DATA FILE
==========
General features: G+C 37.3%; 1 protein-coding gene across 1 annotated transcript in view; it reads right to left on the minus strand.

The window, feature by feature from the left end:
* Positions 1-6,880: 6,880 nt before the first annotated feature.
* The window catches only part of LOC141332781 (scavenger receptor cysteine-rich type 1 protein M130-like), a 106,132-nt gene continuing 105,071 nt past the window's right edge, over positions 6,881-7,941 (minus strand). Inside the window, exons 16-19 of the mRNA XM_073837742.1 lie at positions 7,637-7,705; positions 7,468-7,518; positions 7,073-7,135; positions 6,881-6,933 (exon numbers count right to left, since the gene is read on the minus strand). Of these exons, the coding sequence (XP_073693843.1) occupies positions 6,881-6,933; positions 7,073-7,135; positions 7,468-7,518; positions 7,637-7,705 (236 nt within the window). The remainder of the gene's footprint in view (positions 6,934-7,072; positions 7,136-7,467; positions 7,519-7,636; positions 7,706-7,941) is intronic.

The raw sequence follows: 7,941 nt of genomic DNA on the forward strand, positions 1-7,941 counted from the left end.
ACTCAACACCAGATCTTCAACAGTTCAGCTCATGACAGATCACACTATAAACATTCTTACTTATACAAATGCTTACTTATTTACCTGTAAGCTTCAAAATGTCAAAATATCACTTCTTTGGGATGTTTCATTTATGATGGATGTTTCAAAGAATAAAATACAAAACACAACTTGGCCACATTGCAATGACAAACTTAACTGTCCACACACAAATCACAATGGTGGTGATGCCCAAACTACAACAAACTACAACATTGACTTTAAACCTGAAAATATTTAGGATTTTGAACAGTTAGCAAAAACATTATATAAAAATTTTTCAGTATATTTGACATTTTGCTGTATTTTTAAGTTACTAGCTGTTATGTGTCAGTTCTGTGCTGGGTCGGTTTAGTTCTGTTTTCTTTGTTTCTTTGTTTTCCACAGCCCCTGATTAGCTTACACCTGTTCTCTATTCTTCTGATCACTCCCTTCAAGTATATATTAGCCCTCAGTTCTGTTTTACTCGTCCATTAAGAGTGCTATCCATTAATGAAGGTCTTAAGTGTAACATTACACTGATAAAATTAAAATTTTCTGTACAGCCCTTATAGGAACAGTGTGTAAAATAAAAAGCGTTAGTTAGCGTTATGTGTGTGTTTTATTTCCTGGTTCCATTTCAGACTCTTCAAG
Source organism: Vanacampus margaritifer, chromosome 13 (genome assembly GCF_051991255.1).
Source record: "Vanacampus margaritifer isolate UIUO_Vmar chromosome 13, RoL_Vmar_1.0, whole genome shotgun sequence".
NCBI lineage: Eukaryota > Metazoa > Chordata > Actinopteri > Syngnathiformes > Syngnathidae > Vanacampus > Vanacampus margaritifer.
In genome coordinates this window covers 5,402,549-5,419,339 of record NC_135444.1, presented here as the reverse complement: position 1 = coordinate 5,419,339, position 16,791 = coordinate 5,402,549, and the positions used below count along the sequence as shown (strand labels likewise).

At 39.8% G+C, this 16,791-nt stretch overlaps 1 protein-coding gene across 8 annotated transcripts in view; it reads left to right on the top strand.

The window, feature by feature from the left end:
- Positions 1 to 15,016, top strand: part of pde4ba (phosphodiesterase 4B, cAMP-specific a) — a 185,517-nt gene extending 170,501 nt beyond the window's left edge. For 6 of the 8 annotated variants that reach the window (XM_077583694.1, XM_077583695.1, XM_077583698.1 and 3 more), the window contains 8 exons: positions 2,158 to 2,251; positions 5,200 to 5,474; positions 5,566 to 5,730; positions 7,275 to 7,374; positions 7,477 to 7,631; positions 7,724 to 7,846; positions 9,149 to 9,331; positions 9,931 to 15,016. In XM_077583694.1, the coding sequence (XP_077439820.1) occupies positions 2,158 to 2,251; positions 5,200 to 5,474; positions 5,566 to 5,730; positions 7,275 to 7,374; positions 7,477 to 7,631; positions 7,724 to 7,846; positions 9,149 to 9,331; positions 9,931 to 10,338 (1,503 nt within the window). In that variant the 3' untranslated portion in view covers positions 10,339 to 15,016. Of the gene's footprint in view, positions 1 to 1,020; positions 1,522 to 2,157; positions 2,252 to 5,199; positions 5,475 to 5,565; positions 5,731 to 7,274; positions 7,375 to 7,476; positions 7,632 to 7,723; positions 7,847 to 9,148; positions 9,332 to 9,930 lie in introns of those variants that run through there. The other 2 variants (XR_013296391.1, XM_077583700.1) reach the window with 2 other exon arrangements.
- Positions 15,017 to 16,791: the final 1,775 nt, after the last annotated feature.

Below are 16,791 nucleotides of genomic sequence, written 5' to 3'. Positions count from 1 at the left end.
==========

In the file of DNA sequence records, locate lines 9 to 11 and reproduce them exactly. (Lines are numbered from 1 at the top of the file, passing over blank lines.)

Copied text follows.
NCBI lineage: Eukaryota > Metazoa > Chordata > Actinopteri > Syngnathiformes > Syngnathidae > Vanacampus > Vanacampus margaritifer.
In genome coordinates this window covers 5,402,549-5,419,339 of record NC_135444.1, presented here as the reverse complement: position 1 = coordinate 5,419,339, position 16,791 = coordinate 5,402,549, and the positions used below count along the sequence as shown (strand labels likewise).

At 39.8% G+C, this 16,791-nt stretch overlaps 1 protein-coding gene across 8 annotated transcripts in view; it reads left to right on the top strand.